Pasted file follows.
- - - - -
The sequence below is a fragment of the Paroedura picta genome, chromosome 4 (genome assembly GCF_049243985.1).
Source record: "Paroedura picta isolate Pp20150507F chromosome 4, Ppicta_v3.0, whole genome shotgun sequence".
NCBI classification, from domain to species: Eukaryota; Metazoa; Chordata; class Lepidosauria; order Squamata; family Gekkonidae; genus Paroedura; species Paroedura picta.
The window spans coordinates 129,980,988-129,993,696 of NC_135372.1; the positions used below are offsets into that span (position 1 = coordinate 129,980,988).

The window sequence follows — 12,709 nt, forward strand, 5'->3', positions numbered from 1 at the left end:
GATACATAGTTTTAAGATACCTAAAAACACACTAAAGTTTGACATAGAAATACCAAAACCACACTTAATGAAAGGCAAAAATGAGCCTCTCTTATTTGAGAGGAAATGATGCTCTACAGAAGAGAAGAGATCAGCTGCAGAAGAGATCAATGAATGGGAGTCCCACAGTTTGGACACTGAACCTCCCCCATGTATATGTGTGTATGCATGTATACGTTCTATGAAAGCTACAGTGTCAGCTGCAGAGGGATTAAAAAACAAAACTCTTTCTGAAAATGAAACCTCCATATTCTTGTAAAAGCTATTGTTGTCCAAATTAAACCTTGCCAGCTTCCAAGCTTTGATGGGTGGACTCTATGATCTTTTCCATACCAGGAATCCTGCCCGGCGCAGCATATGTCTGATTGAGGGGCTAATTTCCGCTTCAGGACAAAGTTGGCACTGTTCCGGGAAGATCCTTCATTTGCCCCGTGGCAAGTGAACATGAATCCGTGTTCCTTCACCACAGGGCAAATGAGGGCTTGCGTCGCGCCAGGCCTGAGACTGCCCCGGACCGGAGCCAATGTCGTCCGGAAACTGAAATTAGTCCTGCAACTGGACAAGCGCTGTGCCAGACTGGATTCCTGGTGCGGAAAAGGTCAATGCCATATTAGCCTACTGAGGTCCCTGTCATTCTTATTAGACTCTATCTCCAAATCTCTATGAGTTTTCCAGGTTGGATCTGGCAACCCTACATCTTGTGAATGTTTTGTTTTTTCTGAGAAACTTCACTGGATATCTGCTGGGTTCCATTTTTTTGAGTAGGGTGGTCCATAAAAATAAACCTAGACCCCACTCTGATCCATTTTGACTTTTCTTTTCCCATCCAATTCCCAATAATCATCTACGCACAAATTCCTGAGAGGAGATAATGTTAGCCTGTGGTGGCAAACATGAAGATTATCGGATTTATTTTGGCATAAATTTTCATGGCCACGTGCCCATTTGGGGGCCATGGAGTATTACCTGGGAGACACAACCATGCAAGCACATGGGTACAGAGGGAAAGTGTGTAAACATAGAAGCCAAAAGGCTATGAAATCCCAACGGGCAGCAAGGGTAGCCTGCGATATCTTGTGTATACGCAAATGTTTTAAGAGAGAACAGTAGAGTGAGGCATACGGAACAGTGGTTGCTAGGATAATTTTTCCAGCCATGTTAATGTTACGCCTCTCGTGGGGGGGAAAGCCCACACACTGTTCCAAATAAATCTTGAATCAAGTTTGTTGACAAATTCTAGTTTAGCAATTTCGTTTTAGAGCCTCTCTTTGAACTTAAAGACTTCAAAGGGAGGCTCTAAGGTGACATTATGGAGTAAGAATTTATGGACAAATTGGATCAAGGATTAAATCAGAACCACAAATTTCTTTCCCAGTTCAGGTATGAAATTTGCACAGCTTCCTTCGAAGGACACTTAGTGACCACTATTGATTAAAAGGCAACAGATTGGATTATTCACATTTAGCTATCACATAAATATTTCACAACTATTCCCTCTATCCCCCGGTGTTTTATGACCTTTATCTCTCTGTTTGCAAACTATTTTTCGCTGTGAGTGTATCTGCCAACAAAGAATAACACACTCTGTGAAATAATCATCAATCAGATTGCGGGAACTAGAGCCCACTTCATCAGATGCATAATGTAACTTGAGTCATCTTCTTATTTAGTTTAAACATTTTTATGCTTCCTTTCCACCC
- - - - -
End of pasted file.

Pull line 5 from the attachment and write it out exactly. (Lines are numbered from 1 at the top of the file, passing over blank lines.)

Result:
The window sequence follows — 12,709 nt, forward strand, 5'->3', positions numbered from 1 at the left end: